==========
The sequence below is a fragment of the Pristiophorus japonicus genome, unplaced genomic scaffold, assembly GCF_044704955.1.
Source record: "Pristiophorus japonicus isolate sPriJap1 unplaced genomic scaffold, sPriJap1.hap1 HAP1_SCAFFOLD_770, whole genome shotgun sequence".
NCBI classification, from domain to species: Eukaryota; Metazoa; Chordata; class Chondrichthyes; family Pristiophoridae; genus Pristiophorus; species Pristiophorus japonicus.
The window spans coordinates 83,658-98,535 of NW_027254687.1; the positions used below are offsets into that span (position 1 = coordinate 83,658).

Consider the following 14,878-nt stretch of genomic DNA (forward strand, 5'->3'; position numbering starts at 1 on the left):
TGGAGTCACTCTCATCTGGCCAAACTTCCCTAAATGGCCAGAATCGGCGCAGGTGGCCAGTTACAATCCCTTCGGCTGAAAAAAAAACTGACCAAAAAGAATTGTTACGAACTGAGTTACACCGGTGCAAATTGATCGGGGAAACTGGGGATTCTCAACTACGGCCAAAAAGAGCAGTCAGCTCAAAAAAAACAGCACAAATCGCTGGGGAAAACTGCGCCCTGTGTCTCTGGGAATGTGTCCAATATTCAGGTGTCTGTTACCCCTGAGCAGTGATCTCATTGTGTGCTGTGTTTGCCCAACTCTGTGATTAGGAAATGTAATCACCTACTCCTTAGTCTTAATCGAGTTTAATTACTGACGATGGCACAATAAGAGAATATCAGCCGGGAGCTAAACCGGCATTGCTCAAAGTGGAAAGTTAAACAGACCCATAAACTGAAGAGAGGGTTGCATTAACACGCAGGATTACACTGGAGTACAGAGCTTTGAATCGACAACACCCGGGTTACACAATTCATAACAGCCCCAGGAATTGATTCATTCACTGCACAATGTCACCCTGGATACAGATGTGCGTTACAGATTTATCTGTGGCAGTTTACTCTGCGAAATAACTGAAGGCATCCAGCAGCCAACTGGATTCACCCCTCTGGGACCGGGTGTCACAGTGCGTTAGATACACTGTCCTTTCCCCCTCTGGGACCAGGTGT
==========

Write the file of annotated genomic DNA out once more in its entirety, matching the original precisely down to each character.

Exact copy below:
The sequence below is a fragment of the Pristiophorus japonicus genome, unplaced genomic scaffold, assembly GCF_044704955.1.
Source record: "Pristiophorus japonicus isolate sPriJap1 unplaced genomic scaffold, sPriJap1.hap1 HAP1_SCAFFOLD_770, whole genome shotgun sequence".
NCBI classification, from domain to species: Eukaryota; Metazoa; Chordata; class Chondrichthyes; family Pristiophoridae; genus Pristiophorus; species Pristiophorus japonicus.
The window spans coordinates 83,658-98,535 of NW_027254687.1; the positions used below are offsets into that span (position 1 = coordinate 83,658).

Consider the following 14,878-nt stretch of genomic DNA (forward strand, 5'->3'; position numbering starts at 1 on the left):
TGGAGTCACTCTCATCTGGCCAAACTTCCCTAAATGGCCAGAATCGGCGCAGGTGGCCAGTTACAATCCCTTCGGCTGAAAAAAAAACTGACCAAAAAGAATTGTTACGAACTGAGTTACACCGGTGCAAATTGATCGGGGAAACTGGGGATTCTCAACTACGGCCAAAAAGAGCAGTCAGCTCAAAAAAAACAGCACAAATCGCTGGGGAAAACTGCGCCCTGTGTCTCTGGGAATGTGTCCAATATTCAGGTGTCTGTTACCCCTGAGCAGTGATCTCATTGTGTGCTGTGTTTGCCCAACTCTGTGATTAGGAAATGTAATCACCTACTCCTTAGTCTTAATCGAGTTTAATTACTGACGATGGCACAATAAGAGAATATCAGCCGGGAGCTAAACCGGCATTGCTCAAAGTGGAAAGTTAAACAGACCCATAAACTGAAGAGAGGGTTGCATTAACACGCAGGATTACACTGGAGTACAGAGCTTTGAATCGACAACACCCGGGTTACACAATTCATAACAGCCCCAGGAATTGATTCATTCACTGCACAATGTCACCCTGGATACAGATGTGCGTTACAGATTTATCTGTGGCAGTTTACTCTGCGAAATAACTGAAGGCATCCAGCAGCCAACTGGATTCACCCCTCTGGGACCGGGTGTCACAGTGCGTTAGATACACTGTCCTTTCCCCCTCTGGGACCAGGTGT